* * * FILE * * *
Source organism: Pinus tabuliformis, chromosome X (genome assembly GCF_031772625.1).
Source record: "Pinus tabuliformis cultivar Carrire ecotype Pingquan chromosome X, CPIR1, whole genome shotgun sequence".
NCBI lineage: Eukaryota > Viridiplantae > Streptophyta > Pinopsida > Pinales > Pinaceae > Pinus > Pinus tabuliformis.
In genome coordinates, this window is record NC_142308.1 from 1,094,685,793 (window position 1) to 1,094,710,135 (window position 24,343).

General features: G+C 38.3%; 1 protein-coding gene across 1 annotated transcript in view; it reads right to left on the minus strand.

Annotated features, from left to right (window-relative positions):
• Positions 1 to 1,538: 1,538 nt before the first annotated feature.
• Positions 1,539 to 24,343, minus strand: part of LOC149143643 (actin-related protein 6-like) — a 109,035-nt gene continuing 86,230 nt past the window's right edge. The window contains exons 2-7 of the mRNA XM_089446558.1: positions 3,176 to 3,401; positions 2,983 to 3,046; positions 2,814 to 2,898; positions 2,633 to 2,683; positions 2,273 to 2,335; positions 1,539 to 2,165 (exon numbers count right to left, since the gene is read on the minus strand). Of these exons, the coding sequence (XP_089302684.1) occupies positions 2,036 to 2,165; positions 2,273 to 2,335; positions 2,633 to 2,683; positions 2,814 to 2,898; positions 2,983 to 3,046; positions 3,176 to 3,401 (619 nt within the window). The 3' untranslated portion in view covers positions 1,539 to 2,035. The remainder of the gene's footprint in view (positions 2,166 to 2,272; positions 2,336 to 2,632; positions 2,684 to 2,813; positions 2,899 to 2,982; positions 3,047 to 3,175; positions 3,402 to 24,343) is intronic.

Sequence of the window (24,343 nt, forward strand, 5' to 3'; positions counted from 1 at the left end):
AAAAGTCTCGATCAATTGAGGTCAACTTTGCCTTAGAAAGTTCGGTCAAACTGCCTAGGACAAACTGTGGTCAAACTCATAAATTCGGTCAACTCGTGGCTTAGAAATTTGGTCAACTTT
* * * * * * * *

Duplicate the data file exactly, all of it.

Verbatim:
Source organism: Pinus tabuliformis, chromosome X (genome assembly GCF_031772625.1).
Source record: "Pinus tabuliformis cultivar Carrire ecotype Pingquan chromosome X, CPIR1, whole genome shotgun sequence".
NCBI lineage: Eukaryota > Viridiplantae > Streptophyta > Pinopsida > Pinales > Pinaceae > Pinus > Pinus tabuliformis.
In genome coordinates, this window is record NC_142308.1 from 1,094,685,793 (window position 1) to 1,094,710,135 (window position 24,343).

General features: G+C 38.3%; 1 protein-coding gene across 1 annotated transcript in view; it reads right to left on the minus strand.

Annotated features, from left to right (window-relative positions):
• Positions 1 to 1,538: 1,538 nt before the first annotated feature.
• Positions 1,539 to 24,343, minus strand: part of LOC149143643 (actin-related protein 6-like) — a 109,035-nt gene continuing 86,230 nt past the window's right edge. The window contains exons 2-7 of the mRNA XM_089446558.1: positions 3,176 to 3,401; positions 2,983 to 3,046; positions 2,814 to 2,898; positions 2,633 to 2,683; positions 2,273 to 2,335; positions 1,539 to 2,165 (exon numbers count right to left, since the gene is read on the minus strand). Of these exons, the coding sequence (XP_089302684.1) occupies positions 2,036 to 2,165; positions 2,273 to 2,335; positions 2,633 to 2,683; positions 2,814 to 2,898; positions 2,983 to 3,046; positions 3,176 to 3,401 (619 nt within the window). The 3' untranslated portion in view covers positions 1,539 to 2,035. The remainder of the gene's footprint in view (positions 2,166 to 2,272; positions 2,336 to 2,632; positions 2,684 to 2,813; positions 2,899 to 2,982; positions 3,047 to 3,175; positions 3,402 to 24,343) is intronic.

Sequence of the window (24,343 nt, forward strand, 5' to 3'; positions counted from 1 at the left end):
AAAAGTCTCGATCAATTGAGGTCAACTTTGCCTTAGAAAGTTCGGTCAAACTGCCTAGGACAAACTGTGGTCAAACTCATAAATTCGGTCAACTCGTGGCTTAGAAATTTGGTCAACTTT